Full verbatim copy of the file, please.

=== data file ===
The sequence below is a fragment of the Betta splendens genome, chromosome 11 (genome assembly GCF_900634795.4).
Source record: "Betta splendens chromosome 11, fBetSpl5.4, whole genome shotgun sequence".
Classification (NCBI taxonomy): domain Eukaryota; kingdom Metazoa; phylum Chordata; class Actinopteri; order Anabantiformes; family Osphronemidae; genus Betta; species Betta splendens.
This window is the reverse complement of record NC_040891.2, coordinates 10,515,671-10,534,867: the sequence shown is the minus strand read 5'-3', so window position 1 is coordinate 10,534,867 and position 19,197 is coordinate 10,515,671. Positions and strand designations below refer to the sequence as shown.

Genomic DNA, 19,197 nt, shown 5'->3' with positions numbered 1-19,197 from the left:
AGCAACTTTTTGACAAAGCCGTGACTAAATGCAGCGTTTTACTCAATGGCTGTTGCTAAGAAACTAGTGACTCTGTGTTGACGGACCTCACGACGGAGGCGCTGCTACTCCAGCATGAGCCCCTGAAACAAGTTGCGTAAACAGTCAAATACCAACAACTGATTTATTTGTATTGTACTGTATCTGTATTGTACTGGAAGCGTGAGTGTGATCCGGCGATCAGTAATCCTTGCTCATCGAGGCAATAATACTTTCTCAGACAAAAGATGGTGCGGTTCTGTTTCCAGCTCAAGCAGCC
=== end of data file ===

The sequence below is a fragment of the Betta splendens genome, chromosome 11 (genome assembly GCF_900634795.4).
Source record: "Betta splendens chromosome 11, fBetSpl5.4, whole genome shotgun sequence".
Classification (NCBI taxonomy): domain Eukaryota; kingdom Metazoa; phylum Chordata; class Actinopteri; order Anabantiformes; family Osphronemidae; genus Betta; species Betta splendens.
This window is the reverse complement of record NC_040891.2, coordinates 10,515,671-10,534,867: the sequence shown is the minus strand read 5'-3', so window position 1 is coordinate 10,534,867 and position 19,197 is coordinate 10,515,671. Positions and strand designations below refer to the sequence as shown.

Genomic DNA, 19,197 nt, shown 5'->3' with positions numbered 1-19,197 from the left:
AGCAACTTTTTGACAAAGCCGTGACTAAATGCAGCGTTTTACTCAATGGCTGTTGCTAAGAAACTAGTGACTCTGTGTTGACGGACCTCACGACGGAGGCGCTGCTACTCCAGCATGAGCCCCTGAAACAAGTTGCGTAAACAGTCAAATACCAACAACTGATTTATTTGTATTGTACTGTATCTGTATTGTACTGGAAGCGTGAGTGTGATCCGGCGATCAGTAATCCTTGCTCATCGAGGCAATAATACTTTCTCAGACAAAAGATGGTGCGGTTCTGTTTCCAGCTCAAGCAGCC